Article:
The guys who were elected into office last November are dealing with issues that are more complex, more difficult to deal with than they are capable of handling. Between the 29 legislators, the four mayors, and the governor, I'm not sure if there are a dozen college degrees. I know there is not a single lawyer; and I'm pretty sure not one of them has an advanced degree. Most of them have worked for the government their entire lives and have no real world experience. It is no wonder things are the way they are.
It is amazing to me that no one saw this coming. Like Zaldy Dandan points out in Friday's editorial, tens of thousands of private sector employees have lost their jobs over the last few years and nobody in positions of power batted an eyelash.
The next disaster is when the NMI Retirement Fund goes bankrupt. Sure, there are some people who have earned their retirement, but most of the retirees I know retired in their late thirties and early forties. You can't expect a paycheck for doing nothing for the rest of your life. Things that seem too good to be true often aren't true. It is only a matter of time before that ponzi scheme collapses, too.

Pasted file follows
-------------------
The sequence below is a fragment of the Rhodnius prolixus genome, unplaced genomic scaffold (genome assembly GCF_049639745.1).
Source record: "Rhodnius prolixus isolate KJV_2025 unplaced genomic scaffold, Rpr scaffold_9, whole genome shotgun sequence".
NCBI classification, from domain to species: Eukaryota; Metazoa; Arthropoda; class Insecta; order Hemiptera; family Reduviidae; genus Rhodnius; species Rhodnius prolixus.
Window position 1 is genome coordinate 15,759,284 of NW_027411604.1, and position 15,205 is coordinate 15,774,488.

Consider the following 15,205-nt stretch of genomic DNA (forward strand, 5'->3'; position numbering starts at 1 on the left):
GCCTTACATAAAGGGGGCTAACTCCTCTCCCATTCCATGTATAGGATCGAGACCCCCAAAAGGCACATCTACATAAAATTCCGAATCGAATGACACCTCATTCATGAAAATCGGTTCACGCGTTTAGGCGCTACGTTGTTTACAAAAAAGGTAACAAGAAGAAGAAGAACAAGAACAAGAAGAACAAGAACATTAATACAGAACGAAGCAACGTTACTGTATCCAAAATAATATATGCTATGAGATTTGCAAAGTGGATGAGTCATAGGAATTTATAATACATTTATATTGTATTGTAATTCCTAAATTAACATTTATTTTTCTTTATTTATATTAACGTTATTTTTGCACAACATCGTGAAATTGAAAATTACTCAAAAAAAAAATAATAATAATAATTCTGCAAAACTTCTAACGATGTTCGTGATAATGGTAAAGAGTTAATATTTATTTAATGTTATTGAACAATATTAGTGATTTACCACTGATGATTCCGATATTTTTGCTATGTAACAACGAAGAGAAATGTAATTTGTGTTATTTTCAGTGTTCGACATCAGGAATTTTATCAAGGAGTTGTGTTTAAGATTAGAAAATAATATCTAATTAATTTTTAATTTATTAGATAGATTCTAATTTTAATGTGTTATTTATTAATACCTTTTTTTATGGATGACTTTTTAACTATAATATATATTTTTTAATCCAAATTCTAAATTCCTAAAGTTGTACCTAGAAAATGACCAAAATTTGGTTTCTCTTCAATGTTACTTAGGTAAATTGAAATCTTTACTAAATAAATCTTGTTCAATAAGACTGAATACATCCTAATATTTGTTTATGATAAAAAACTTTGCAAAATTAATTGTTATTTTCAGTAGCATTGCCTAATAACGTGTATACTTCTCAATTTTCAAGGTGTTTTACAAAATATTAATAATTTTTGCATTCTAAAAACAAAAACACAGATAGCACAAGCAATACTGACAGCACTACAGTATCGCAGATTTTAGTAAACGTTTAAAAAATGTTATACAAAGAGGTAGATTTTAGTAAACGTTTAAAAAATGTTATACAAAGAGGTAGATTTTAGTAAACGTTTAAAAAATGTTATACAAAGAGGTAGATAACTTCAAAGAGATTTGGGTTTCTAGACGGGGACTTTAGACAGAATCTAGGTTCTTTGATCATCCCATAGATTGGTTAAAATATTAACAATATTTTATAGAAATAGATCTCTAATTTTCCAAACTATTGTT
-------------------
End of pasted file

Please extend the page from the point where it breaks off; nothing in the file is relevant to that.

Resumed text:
If you are a retiree, I'd start planning now. Get the training that you'll need when you have to go back to work in a few years. Or get back to work so that the transition won't be as difficult when the retirement money dries up.
But in the meantime, I hope someone writes down what is going on this week. The Marianas Variety did their job and found that several lawmakers were celebrating Stanley Torres' birthday down in Garapan just hours before the government shutdown (but it's really a government slowdown).
SOME elected leaders, including lawmakers, partied on Thursday night, hours before the CNMI government shutdown that was a result of the Legislature’s failure to pass a balanced budget for fiscal year 2011.I hope the stories next week describe how people are coping and what they are going to do. Is this going to lead people to leave island? Is someone going to move out of government service and start a business? Things like that would be interesting to know.
Gov. Benigno R. Fitial was among those who joined the birthday celebration of Rep. Stanley T. Torres, Ind.-Saipan, at Godfather’s Bar in Garapan.
“As of 10:30 p.m. on Sept. 30, Governor Fitial and Representative Torres were at Godfather's. Stanley was dancing on the dance floor and the governor was in a corner booth, surrounded by friends and laughing,” a resident told this reporter.
“What a slap in the face to their constituents — they are partying in public as the clock ticks toward a government shutdown that is 100 percent attributable to their professional failures,” the resident added.